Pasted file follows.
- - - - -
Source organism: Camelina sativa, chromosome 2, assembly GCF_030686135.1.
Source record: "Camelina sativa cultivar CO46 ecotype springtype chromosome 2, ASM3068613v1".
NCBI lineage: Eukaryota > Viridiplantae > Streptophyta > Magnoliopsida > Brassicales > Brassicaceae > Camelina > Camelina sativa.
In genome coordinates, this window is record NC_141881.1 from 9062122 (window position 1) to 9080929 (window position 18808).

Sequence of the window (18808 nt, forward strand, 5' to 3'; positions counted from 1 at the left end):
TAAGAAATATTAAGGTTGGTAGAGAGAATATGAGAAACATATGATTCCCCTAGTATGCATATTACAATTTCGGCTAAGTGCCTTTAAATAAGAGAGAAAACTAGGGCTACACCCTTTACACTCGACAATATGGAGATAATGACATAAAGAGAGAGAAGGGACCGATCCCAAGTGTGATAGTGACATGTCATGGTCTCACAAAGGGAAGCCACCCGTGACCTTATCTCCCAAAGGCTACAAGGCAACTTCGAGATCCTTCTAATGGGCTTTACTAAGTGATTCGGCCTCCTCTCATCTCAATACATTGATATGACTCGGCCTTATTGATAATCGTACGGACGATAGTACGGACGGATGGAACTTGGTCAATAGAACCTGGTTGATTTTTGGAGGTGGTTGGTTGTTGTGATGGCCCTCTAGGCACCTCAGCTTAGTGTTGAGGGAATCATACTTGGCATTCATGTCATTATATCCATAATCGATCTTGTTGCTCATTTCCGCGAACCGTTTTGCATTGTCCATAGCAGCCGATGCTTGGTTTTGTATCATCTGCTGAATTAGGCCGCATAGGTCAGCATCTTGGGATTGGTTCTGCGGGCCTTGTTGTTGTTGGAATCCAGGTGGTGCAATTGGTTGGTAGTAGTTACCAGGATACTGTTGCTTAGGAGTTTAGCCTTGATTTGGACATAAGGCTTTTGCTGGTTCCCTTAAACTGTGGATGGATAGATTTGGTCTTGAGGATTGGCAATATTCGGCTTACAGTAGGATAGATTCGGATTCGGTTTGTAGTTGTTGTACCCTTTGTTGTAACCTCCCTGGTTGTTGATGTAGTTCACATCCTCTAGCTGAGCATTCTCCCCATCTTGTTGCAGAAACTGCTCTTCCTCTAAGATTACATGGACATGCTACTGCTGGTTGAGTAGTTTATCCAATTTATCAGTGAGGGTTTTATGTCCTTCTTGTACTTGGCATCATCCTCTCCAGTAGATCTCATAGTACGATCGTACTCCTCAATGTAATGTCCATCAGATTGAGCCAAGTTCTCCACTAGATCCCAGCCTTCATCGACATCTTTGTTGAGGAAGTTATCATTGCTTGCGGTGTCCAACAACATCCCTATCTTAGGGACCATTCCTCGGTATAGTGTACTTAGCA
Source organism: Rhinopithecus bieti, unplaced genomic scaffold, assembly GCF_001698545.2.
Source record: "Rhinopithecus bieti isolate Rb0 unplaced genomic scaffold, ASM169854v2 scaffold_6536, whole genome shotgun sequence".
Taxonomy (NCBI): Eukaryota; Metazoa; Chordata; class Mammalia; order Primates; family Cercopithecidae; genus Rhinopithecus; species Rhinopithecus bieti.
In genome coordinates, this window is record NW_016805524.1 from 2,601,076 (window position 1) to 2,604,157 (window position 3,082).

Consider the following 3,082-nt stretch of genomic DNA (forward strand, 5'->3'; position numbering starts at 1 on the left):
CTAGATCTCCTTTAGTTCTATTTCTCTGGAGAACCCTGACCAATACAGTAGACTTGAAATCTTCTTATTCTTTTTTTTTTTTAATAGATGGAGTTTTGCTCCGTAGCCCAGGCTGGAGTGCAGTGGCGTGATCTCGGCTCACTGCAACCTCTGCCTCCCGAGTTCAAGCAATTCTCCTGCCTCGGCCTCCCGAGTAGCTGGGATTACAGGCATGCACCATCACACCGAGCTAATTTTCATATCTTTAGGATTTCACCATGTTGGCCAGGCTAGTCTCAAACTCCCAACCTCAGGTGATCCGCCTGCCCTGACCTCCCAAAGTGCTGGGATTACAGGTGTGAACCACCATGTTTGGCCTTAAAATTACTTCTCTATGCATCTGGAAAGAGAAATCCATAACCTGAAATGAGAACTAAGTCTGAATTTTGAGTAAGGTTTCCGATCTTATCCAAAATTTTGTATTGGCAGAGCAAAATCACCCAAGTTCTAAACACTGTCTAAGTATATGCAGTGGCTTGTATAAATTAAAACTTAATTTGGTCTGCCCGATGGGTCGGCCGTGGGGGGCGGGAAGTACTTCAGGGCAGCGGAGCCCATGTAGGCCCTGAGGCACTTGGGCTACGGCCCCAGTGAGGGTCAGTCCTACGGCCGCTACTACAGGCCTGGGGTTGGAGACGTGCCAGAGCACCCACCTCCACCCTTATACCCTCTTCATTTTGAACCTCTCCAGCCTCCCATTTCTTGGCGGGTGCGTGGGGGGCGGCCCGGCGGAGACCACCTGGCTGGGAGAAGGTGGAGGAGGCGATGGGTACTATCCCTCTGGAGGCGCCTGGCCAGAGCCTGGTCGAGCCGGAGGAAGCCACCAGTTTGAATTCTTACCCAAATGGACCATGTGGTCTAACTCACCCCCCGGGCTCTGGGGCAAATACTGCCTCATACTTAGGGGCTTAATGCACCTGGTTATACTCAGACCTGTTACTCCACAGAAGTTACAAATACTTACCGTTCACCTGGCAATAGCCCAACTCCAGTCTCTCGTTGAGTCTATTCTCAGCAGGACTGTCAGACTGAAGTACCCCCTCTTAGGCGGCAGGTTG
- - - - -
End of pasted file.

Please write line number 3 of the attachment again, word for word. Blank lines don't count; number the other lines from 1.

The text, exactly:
NCBI lineage: Eukaryota > Viridiplantae > Streptophyta > Magnoliopsida > Brassicales > Brassicaceae > Camelina > Camelina sativa.